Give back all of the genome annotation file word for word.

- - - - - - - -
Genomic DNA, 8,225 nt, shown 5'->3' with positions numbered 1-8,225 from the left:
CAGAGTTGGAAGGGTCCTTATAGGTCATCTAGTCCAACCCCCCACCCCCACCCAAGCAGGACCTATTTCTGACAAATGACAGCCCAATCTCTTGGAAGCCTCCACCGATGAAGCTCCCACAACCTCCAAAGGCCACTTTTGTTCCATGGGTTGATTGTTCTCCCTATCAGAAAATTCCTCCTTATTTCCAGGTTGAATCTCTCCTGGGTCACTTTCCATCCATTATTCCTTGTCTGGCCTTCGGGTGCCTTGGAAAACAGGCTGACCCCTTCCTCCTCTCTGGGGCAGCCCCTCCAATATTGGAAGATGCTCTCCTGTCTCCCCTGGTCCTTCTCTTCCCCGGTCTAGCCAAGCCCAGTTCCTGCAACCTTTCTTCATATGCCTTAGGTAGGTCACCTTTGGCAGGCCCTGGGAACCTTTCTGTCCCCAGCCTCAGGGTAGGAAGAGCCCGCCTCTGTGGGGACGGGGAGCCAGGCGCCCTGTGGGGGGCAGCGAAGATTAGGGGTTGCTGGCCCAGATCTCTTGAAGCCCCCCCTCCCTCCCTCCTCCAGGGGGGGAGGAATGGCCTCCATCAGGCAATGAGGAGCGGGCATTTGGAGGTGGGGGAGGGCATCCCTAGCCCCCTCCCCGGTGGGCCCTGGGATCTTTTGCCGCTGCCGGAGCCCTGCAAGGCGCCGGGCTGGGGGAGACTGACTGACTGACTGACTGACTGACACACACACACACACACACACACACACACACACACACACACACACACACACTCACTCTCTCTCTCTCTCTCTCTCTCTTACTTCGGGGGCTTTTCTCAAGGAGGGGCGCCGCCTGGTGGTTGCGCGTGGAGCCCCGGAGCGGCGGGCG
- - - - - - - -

Genomic DNA, 8,225 nt, shown 5'->3' with positions numbered 1-8,225 from the left:
CAGAGTTGGAAGGGTCCTTATAGGTCATCTAGTCCAACCCCCCACCCCCACCCAAGCAGGACCTATTTCTGACAAATGACAGCCCAATCTCTTGGAAGCCTCCACCGATGAAGCTCCCACAACCTCCAAAGGCCACTTTTGTTCCATGGGTTGATTGTTCTCCCTATCAGAAAATTCCTCCTTATTTCCAGGTTGAATCTCTCCTGGGTCACTTTCCATCCATTATTCCTTGTCTGGCCTTCGGGTGCCTTGGAAAACAGGCTGACCCCTTCCTCCTCTCTGGGGCAGCCCCTCCAATATTGGAAGATGCTCTCCTGTCTCCCCTGGTCCTTCTCTTCCCCGGTCTAGCCAAGCCCAGTTCCTGCAACCTTTCTTCATATGCCTTAGGTAGGTCACCTTTGGCAGGCCCTGGGAACCTTTCTGTCCCCAGCCTCAGGGTAGGAAGAGCCCGCCTCTGTGGGGACGGGGAGCCAGGCGCCCTGTGGGGGGCAGCGAAGATTAGGGGTTGCTGGCCCAGATCTCTTGAAGCCCCCCCTCCCTCCCTCCTCCAGGGGGGGAGGAATGGCCTCCATCAGGCAATGAGGAGCGGGCATTTGGAGGTGGGGGAGGGCATCCCTAGCCCCCTCCCCGGTGGGCCCTGGGATCTTTTGCCGCTGCCGGAGCCCTGCAAGGCGCCGGGCTGGGGGAGACTGACTGACTGACTGACTGACTGACACACACACACACACACACACACACACACACACACACACACACACACACACTCACTCTCTCTCTCTCTCTCTCTCTCTTACTTCGGGGGCTTTTCTCAAGGAGGGGCGCCGCCTGGTGGTTGCGCGTGGAGCCCCGGAGCGGCGGGCG